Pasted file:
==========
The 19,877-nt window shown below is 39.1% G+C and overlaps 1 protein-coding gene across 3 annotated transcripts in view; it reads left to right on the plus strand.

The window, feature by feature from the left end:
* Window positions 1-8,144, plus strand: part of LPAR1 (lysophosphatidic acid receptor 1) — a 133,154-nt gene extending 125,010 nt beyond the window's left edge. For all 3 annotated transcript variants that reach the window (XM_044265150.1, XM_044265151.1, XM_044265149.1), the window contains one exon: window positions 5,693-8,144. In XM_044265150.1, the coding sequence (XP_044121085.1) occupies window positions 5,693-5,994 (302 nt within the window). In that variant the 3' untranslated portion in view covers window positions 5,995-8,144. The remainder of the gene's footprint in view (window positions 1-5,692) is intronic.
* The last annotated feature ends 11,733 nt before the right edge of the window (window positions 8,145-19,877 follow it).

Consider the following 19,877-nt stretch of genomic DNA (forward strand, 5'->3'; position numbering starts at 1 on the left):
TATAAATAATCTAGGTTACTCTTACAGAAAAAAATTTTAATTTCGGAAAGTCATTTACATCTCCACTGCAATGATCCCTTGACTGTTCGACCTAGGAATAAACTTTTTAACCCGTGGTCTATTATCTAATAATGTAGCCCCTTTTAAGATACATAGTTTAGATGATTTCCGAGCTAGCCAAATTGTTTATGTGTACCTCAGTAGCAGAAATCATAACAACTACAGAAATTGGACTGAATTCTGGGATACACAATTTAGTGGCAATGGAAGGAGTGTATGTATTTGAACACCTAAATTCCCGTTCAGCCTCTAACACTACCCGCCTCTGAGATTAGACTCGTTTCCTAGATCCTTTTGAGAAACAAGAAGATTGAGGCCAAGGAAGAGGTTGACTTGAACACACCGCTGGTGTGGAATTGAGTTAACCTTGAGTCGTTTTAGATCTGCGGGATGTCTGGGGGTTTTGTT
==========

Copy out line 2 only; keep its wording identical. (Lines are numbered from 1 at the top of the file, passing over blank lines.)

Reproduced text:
The window, feature by feature from the left end: